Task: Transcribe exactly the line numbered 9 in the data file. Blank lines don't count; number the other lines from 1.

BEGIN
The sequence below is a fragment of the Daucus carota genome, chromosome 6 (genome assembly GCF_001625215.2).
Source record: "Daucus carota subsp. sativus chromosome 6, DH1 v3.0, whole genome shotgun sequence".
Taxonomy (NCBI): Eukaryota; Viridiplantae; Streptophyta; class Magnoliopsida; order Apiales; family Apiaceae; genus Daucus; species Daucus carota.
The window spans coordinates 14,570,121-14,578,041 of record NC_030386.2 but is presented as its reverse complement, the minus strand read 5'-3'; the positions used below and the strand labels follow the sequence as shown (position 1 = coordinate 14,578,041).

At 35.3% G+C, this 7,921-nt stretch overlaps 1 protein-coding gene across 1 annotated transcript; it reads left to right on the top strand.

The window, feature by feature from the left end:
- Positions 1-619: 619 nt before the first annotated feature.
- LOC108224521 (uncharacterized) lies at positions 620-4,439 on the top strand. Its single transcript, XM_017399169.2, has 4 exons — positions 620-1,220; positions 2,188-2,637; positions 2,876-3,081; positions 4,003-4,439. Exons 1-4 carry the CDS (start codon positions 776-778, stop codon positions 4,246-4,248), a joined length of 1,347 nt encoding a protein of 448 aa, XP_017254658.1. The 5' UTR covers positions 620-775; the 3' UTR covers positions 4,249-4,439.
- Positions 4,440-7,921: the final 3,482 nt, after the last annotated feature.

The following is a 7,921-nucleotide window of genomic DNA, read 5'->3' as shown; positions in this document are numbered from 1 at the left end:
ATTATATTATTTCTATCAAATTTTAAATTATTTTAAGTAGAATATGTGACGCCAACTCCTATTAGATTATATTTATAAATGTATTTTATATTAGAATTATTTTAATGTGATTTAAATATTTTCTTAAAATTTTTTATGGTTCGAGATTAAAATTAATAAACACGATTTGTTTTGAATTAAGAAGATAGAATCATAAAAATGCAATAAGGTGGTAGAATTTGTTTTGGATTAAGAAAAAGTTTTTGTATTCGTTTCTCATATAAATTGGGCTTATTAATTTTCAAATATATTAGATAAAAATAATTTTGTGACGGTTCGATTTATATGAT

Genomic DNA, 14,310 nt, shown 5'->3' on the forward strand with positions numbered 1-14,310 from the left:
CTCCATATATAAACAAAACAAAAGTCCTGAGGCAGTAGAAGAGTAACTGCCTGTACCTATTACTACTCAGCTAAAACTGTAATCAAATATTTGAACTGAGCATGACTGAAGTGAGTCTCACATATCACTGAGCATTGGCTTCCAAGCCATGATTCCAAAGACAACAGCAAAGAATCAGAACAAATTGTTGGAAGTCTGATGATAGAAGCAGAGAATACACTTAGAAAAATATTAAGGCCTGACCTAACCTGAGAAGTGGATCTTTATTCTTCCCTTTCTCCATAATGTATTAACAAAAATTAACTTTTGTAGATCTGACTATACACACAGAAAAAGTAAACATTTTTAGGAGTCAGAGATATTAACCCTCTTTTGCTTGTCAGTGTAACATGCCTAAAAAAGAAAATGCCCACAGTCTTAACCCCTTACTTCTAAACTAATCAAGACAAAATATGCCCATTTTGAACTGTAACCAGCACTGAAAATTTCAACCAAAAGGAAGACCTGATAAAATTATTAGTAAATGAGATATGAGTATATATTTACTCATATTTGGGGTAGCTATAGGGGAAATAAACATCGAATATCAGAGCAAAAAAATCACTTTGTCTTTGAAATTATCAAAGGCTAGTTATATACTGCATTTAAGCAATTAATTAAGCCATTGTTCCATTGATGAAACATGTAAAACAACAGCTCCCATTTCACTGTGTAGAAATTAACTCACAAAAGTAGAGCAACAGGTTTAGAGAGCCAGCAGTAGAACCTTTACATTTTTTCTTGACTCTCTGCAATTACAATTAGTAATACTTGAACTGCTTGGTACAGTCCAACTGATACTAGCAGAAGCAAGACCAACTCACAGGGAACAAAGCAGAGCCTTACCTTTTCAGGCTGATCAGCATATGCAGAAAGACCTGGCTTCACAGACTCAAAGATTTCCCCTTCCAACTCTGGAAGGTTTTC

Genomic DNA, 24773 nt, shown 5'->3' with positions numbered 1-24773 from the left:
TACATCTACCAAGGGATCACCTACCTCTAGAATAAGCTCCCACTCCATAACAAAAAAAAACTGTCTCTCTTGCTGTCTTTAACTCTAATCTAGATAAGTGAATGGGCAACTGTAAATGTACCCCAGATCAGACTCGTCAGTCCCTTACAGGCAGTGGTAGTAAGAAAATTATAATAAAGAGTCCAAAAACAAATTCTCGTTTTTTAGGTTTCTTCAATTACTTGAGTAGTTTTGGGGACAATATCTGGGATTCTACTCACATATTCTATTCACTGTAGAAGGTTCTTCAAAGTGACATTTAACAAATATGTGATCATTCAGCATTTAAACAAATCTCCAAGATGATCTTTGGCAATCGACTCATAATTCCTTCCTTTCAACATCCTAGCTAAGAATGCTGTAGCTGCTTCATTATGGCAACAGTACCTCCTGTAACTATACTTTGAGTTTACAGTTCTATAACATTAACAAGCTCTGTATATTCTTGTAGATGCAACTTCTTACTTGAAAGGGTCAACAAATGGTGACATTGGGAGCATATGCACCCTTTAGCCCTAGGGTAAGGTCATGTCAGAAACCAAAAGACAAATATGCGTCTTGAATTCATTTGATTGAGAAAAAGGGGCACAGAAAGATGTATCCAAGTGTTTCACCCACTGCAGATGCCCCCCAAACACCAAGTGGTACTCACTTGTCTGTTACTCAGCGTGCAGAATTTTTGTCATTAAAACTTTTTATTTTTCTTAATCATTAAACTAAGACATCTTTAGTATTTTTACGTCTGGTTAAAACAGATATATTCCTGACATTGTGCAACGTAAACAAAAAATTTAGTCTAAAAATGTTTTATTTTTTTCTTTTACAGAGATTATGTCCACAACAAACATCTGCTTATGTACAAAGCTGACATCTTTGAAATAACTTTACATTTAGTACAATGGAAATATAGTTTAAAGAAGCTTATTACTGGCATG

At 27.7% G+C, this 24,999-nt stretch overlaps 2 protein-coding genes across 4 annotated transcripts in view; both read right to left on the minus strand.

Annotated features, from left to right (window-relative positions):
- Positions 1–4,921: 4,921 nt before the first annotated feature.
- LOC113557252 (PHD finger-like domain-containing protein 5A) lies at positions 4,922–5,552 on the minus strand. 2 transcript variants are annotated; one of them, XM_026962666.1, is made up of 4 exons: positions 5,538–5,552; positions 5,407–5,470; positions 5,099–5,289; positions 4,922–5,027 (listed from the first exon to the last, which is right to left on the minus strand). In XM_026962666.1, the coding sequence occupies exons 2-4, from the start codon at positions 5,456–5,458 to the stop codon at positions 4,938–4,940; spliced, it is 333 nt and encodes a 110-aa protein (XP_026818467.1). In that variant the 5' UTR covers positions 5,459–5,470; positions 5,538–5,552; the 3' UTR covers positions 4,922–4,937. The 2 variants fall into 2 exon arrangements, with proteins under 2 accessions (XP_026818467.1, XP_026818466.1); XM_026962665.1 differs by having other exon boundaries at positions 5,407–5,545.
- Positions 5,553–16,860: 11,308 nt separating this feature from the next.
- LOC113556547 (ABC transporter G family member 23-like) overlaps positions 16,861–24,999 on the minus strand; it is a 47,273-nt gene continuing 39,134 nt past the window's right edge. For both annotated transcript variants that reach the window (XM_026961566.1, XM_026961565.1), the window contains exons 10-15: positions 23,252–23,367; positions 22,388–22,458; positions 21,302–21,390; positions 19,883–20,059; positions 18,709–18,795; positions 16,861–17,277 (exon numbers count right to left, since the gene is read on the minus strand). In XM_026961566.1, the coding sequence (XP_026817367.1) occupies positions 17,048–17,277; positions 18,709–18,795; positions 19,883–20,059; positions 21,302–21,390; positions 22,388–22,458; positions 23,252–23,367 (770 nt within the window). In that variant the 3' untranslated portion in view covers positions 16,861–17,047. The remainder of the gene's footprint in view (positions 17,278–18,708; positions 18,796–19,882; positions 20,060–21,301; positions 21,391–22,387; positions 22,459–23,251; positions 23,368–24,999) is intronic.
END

- Positions 4,440-7,921: the final 3,482 nt, after the last annotated feature.